4 Surprising Ways CPG Brands Are Using Paid Search For Brand Marketing [Study]
Consumer packaged goods (CPG) manufacturers have been spending an average of $6.2 million monthly on Google AdWords in the US over the past three years, according to a new AdGooroo study which looked at ad impressions between August 2012 and July 2013. All of the CPG companies engaged in brand marketing, but AdGooroo found that […]
Consumer packaged goods (CPG) manufacturers have been spending an average of $6.2 million monthly on Google AdWords in the US over the past three years, according to a new AdGooroo study which looked at ad impressions between August 2012 and July 2013. All of the CPG companies engaged in brand marketing, but AdGooroo found that several brands took surprising approaches in their targeting to reach their desired audiences in search.
Here are four examples of CPG companies using search to broaden their share of voice in surprising ways:
- In a departure from the standard tactic of promoting recipe and meal planning content among CPG food brands, Pop Secret, playing on its tagline “The secret to movie night,” aimed its paid search ads at consumers looking to stream movies. More than 43 percent of the brand’s keywords were movie related such as “free movies” and “free movie streaming”, according to AdGooroo.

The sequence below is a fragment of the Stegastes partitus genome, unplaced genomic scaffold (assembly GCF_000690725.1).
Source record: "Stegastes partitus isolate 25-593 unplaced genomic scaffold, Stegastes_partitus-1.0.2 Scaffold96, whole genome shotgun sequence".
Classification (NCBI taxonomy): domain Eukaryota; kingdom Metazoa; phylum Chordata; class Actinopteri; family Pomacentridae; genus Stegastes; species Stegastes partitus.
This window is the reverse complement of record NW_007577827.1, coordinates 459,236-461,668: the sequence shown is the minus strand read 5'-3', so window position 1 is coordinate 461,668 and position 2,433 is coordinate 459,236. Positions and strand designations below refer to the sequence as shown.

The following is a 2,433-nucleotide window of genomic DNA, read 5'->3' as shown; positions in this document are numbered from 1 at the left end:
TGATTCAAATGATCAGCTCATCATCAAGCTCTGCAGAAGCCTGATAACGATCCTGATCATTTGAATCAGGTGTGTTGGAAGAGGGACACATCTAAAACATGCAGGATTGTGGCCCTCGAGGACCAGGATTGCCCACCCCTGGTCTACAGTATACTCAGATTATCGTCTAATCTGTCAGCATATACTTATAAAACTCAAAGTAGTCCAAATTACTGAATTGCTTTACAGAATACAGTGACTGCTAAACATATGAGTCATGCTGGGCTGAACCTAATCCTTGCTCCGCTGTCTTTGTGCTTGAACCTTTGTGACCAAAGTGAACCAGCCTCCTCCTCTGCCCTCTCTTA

- Cereal brands Cheerios and Froot Loops also took different tacks with non-endemic keyword targeting. in addition to “how to lower cholesterol”, Cheerios focused on keywords such as “fun games” and “kid games”. Froot Loops sponsored keywords aimed at kids education including “pbs kids”, “funbrain” and “math games”.
- Colgate, which ranked 11th on AdGooroo’s list of top CPG advertisers, generated more impressions from the keyword “diabetes” than it did from its own brand name. To back up its advertised value proposition — not to mention sustain decent quality scores while competing against pharmaceutical brands — Colgate has a created content library around oral health issues pertaining to diabetes.
- In the world of soda wars, Pepsi stepped up its game for the Super Bowl, which it sponsored with TV ads, and then essentially sat on the bench while Coca-Cola sites accounted for more than 80 percent of paid search impressions in the carbonated beverage category. Pepsi’s top keywords during the period were “super bowl” and “superbowl”.
Kraft Foods Group, which dominated the CPG field with more than 20 percent of total CPG ad impressions on Google AdWords with its KraftRecipes.com and KraftBrands.com sites, took the more traditional approach of promoting recipe and meal planning content.
The full report is available for download here.